Manila, Sept. 13 — Fury Road; it’s not surprising to find that 77-year-old director George Miller has had his fans clamouring for still another Mad Max sequel; or at the very least, a film that thrives in a similar domain. So I loved it when Miller announced that he would be bringing his new film to Cannes and that it would be an ‘anti-Mad Max film’.
“3,000 Years of Longing” is, as Miller advertised, more the Miller of Babe and Happy Feet, than that of his Mad Max franchise. It artfully blends fantasy and magic, with a love story; but all done in his inimitable Miller-style. Based loosely on an AS Byatt novella, the film is clearly Miller ruminating on the nature of desire, of longing, of love and escape, and doing so on a grand scale that transpires over centuries, and in exotic locations.
There are two central characters, a narratology academic named Alithea (Tilda Swinton), and the fabled djinn (Idris Elba) she unleashes from a bottle she picked up in an Istanbul flea market. And remember what I said about desire, longing et al, it applies to both characters, and this helps bestow the special magic that’s created in the film. It’s set in the present day, but the djinn’s presence allows him to flashback to his existence in previous centuries.
Miller’s dazzling trademark framing and camera work is on display here, and you’ll love the cheeky sense of humor and sly social commentary that abounds in the narrative. References to the COVID virus are present, but they never overshadow the story Miller is expounding on. You’ll be reminded of films and stories like Arabian Nights, Aladdin, the Shannon Chakraborty novels, and E.T.; but with decidedly new twists and turns.
Tilda Swinton in “3,000 Years of Longing.”
There is a point when you’ll wonder if Miller could have made the film end earlier and thus add poignancy, but it’s obvious that this is exactly what he had in mind, to have the story come full circle and leave a sense of having completed its orbit. As Swinton’s character once remarks about symmetry, so is Miller ready to say symmetry can be overvalued, but if it’s his intent to let it happen, no one is telling him otherwise.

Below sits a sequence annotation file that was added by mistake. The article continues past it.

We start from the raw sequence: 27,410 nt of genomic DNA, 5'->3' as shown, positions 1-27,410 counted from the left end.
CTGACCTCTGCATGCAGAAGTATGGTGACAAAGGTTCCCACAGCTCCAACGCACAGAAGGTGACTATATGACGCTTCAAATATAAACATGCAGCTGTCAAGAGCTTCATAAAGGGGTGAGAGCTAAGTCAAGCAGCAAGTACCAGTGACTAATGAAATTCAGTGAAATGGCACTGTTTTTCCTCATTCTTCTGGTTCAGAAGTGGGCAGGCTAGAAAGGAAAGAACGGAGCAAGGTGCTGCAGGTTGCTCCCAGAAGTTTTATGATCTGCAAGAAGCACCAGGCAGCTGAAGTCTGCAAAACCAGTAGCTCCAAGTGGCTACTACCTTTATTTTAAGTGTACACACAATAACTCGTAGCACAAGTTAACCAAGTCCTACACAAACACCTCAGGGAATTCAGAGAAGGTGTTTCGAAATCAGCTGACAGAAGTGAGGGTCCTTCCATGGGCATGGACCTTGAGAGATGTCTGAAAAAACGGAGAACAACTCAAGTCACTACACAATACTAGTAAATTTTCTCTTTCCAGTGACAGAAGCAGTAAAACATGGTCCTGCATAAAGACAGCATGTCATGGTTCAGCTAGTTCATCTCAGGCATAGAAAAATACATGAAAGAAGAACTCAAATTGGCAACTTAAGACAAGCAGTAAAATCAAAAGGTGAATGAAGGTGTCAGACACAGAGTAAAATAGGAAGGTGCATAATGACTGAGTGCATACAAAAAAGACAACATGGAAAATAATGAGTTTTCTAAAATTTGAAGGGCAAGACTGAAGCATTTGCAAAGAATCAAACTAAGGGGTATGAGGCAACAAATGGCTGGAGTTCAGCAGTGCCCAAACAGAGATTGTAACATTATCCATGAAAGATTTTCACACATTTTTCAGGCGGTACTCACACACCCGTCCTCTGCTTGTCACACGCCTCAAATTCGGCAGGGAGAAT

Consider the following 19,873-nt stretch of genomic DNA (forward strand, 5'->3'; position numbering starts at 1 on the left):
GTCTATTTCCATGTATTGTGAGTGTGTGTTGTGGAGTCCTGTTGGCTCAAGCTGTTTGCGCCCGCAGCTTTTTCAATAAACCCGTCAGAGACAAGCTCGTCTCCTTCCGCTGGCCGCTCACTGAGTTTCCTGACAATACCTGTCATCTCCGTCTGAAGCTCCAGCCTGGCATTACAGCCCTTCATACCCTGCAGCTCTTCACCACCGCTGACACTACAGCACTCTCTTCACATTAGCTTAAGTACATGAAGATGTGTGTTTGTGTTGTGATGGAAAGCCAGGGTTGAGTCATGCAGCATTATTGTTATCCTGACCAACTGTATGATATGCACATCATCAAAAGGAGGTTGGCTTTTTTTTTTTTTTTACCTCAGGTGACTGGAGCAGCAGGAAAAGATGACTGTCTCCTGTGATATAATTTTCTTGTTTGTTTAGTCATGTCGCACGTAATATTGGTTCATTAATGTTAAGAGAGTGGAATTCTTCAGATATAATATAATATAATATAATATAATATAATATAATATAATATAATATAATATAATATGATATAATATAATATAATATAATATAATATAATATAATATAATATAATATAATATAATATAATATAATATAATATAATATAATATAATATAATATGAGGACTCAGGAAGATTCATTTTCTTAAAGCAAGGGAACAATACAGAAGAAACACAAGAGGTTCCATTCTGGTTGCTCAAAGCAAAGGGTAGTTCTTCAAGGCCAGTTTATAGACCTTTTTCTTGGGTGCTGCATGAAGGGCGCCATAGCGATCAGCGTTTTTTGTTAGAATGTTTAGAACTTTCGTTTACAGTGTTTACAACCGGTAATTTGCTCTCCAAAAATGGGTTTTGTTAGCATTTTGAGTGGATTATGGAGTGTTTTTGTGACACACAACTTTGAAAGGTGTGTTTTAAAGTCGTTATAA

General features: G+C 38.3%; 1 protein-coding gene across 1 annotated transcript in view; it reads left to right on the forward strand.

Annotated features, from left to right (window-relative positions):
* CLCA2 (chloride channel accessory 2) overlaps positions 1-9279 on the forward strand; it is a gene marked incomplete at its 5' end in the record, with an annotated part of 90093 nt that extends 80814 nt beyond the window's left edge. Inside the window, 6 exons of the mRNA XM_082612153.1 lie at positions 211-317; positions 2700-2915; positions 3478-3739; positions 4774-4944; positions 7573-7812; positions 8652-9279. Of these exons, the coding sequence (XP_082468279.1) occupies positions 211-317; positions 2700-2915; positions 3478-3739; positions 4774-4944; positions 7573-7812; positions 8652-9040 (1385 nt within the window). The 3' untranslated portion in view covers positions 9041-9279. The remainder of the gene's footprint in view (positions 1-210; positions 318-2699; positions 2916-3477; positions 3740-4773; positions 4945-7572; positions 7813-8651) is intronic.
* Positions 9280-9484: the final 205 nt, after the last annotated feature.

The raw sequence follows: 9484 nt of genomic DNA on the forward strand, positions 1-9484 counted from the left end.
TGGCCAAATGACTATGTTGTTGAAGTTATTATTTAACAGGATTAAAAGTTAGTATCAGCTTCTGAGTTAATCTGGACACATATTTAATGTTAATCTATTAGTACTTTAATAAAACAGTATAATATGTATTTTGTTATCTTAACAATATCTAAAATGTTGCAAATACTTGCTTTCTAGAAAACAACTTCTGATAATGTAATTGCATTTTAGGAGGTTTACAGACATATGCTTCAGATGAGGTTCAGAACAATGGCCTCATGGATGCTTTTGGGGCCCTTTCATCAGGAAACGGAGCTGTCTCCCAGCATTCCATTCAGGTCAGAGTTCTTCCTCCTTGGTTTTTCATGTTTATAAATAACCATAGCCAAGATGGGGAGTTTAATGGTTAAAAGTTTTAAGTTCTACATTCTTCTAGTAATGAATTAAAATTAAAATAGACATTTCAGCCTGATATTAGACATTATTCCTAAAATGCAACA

Swinton is impeccably cast as the academic who has her own version of ‘longing’, while Elba displays a more vulnerable side to his acting. It’s basically against type for Elba, and you’ll like how he pulls it off.
There’s something old-fashioned, or at the very least, against the grain and trend of today’s filmmaking and story-telling in 3,000 Years of Longing; and perhaps that’s precisely why the film worked for me. It confounds all the Mad Max/Miller faithful, and demonstrates that even at his age, he can be a stubborn, but always interesting, storyteller of cinema.
3,000 Years of Longing opens in theaters on Wednesday, Sept. 14; and kudos to the film distribution company that took the option on this film. It’s a brave choice, and I love that we now have the opportunity to watch this film and savor the diversity of what Miller can conjure up.
For any query with respect to this article or any other content requirement, please contact Editor at firstname.lastname@example.orgManila Bulletin
Read More Stories: